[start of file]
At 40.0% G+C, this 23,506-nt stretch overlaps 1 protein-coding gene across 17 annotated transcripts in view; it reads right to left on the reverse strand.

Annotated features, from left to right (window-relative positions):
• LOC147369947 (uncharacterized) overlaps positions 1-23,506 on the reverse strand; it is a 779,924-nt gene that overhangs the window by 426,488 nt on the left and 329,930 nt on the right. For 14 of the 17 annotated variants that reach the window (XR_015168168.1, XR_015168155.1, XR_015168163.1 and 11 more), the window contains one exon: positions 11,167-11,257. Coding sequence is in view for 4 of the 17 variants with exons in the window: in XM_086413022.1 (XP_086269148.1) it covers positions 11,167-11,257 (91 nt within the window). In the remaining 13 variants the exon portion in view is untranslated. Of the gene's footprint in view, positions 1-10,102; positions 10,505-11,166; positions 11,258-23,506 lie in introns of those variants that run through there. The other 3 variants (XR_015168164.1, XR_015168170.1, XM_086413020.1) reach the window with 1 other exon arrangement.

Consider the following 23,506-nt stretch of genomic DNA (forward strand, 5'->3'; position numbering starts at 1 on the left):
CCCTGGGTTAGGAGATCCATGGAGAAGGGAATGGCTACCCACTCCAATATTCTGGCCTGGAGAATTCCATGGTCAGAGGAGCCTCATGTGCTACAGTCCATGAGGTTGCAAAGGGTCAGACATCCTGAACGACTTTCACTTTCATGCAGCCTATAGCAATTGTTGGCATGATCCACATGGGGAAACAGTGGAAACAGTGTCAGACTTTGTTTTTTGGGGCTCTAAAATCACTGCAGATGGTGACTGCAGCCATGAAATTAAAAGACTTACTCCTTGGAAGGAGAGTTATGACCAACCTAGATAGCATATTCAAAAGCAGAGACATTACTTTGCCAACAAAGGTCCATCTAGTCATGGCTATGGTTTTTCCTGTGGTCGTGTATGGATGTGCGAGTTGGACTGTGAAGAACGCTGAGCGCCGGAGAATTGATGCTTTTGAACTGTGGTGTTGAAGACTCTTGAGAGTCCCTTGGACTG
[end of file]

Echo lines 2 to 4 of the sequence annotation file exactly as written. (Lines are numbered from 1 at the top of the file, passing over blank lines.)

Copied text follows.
Annotated features, from left to right (window-relative positions):
• LOC147369947 (uncharacterized) overlaps positions 1-23,506 on the reverse strand; it is a 779,924-nt gene that overhangs the window by 426,488 nt on the left and 329,930 nt on the right. For 14 of the 17 annotated variants that reach the window (XR_015168168.1, XR_015168155.1, XR_015168163.1 and 11 more), the window contains one exon: positions 11,167-11,257. Coding sequence is in view for 4 of the 17 variants with exons in the window: in XM_086413022.1 (XP_086269148.1) it covers positions 11,167-11,257 (91 nt within the window). In the remaining 13 variants the exon portion in view is untranslated. Of the gene's footprint in view, positions 1-10,102; positions 10,505-11,166; positions 11,258-23,506 lie in introns of those variants that run through there. The other 3 variants (XR_015168164.1, XR_015168170.1, XM_086413020.1) reach the window with 1 other exon arrangement.

Consider the following 23,506-nt stretch of genomic DNA (forward strand, 5'->3'; position numbering starts at 1 on the left):